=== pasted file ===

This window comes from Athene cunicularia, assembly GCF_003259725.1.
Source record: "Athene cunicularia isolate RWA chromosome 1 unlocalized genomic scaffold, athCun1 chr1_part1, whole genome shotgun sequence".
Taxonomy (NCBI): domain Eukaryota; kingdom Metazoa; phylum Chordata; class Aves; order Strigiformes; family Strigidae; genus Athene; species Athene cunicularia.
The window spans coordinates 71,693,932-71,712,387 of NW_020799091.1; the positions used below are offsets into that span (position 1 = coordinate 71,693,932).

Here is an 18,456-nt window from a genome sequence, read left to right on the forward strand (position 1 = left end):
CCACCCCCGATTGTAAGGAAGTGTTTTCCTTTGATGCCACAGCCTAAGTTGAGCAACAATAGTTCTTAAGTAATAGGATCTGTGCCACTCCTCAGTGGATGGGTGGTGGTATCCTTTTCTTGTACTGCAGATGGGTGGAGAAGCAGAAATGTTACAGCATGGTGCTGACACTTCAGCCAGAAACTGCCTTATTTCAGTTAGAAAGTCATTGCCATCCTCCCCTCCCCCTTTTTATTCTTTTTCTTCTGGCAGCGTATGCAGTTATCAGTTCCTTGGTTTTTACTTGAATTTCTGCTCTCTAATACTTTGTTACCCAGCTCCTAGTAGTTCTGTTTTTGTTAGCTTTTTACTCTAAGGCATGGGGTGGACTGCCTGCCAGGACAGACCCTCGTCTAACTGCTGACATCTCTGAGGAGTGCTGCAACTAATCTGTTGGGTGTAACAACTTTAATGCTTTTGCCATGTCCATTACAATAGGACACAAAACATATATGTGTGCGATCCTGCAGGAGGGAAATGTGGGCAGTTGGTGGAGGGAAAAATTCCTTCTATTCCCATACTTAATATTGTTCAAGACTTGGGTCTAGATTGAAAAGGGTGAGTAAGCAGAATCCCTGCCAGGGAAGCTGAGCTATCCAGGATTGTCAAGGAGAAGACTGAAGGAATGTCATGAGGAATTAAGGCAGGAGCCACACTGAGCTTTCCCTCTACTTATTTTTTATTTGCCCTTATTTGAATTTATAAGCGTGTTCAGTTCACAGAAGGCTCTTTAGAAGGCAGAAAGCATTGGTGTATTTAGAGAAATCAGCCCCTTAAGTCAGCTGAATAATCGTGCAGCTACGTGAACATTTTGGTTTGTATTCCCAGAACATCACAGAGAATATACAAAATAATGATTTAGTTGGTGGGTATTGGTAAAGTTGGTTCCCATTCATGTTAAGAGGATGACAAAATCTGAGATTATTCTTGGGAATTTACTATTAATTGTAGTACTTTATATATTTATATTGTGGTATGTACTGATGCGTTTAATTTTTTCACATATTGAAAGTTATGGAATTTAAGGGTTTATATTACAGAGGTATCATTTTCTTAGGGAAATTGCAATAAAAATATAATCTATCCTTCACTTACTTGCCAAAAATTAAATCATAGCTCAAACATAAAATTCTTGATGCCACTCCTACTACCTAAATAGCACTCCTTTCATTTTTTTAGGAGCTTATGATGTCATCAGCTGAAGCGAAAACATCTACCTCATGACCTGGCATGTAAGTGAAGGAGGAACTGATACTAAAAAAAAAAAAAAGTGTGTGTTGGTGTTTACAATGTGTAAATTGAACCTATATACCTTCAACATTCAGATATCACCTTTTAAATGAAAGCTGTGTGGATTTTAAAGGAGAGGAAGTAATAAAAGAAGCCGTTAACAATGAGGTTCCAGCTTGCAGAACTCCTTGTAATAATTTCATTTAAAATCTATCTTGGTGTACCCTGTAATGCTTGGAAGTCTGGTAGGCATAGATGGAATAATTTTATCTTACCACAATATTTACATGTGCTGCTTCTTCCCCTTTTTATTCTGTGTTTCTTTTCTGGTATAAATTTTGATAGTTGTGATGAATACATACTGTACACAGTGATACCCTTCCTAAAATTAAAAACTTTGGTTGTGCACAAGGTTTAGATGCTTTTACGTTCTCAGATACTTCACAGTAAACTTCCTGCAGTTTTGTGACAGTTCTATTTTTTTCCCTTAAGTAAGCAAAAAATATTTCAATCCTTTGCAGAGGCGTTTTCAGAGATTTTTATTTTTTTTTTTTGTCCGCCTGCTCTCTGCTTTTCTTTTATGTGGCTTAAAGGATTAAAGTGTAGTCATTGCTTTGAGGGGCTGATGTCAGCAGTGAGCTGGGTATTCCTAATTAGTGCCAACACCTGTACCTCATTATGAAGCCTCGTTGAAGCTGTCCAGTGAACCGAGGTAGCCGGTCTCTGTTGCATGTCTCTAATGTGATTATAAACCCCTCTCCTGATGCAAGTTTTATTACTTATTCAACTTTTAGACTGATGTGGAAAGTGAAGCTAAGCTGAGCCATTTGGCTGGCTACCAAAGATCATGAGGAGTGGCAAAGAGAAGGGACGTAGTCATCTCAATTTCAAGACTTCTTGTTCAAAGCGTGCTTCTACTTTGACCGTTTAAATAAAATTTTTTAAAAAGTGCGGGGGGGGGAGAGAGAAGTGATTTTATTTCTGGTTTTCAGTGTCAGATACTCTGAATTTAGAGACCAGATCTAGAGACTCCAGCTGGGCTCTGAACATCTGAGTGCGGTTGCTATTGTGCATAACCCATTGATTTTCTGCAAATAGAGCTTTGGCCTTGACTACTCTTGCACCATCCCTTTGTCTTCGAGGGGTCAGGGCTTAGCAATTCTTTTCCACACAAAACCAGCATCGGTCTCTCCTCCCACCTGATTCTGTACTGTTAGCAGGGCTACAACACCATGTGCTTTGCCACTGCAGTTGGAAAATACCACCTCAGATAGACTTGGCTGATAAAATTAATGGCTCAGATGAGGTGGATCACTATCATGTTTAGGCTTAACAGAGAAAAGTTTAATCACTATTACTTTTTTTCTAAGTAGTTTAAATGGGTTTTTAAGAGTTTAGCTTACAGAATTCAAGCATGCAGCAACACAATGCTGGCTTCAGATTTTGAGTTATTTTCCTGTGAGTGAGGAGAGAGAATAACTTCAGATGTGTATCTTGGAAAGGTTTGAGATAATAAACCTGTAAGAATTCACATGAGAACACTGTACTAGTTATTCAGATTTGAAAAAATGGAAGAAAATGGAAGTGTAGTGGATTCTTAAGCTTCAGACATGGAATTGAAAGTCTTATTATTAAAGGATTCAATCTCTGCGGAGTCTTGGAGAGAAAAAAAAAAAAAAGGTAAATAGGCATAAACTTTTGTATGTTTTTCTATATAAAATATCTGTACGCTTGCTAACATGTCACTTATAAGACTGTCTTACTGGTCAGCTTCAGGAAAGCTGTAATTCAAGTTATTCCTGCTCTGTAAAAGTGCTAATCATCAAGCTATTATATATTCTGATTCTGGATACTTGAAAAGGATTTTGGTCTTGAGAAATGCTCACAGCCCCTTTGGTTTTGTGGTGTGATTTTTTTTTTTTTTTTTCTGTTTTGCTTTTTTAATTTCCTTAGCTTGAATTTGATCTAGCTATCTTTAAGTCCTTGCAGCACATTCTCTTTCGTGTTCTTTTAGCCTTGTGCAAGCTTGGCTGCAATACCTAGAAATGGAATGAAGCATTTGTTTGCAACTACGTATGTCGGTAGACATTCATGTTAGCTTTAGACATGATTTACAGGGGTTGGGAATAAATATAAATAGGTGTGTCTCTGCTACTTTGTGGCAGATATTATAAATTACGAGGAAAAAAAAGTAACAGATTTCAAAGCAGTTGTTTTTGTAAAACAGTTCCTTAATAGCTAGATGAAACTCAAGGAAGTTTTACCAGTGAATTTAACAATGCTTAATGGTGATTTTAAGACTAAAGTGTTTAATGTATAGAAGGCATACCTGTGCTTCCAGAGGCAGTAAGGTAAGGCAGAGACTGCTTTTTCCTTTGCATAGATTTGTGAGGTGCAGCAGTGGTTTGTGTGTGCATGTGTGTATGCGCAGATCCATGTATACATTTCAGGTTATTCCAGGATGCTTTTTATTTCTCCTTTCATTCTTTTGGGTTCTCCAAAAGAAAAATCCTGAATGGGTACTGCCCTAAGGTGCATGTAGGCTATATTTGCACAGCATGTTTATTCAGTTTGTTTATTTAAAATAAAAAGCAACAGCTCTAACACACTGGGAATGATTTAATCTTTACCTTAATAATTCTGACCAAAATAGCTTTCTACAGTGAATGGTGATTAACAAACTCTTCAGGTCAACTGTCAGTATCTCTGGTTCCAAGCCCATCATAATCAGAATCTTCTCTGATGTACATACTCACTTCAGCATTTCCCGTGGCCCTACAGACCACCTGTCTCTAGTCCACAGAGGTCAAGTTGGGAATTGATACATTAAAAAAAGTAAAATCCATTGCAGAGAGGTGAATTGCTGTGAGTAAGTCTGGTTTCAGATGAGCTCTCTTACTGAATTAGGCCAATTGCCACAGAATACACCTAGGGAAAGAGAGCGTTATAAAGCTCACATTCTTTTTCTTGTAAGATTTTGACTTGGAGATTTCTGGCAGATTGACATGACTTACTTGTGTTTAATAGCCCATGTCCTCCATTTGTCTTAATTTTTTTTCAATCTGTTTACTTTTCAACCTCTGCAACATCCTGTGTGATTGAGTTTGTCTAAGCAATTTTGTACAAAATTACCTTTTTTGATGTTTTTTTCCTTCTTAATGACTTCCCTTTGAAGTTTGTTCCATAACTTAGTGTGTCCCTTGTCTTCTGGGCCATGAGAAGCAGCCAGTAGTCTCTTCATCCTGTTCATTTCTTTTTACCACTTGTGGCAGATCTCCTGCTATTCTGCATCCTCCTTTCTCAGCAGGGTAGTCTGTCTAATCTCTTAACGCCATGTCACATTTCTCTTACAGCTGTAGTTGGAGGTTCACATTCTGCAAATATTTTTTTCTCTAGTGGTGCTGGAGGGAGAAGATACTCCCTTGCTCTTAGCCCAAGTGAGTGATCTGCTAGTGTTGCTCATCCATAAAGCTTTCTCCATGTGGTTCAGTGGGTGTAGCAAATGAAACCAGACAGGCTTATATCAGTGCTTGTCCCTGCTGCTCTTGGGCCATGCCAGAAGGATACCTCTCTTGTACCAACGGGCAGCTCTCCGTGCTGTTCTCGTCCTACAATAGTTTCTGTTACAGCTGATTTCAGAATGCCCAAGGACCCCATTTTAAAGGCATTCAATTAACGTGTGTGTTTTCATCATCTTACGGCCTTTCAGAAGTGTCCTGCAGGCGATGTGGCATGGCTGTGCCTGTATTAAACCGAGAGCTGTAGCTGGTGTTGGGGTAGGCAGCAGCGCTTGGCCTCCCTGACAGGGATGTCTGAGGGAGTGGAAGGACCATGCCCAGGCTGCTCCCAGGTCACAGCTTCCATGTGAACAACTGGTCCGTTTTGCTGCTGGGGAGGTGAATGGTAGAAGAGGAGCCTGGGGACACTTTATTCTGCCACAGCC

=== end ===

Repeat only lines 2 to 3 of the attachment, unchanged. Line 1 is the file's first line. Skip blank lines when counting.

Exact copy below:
Source record: "Athene cunicularia isolate RWA chromosome 1 unlocalized genomic scaffold, athCun1 chr1_part1, whole genome shotgun sequence".
Taxonomy (NCBI): domain Eukaryota; kingdom Metazoa; phylum Chordata; class Aves; order Strigiformes; family Strigidae; genus Athene; species Athene cunicularia.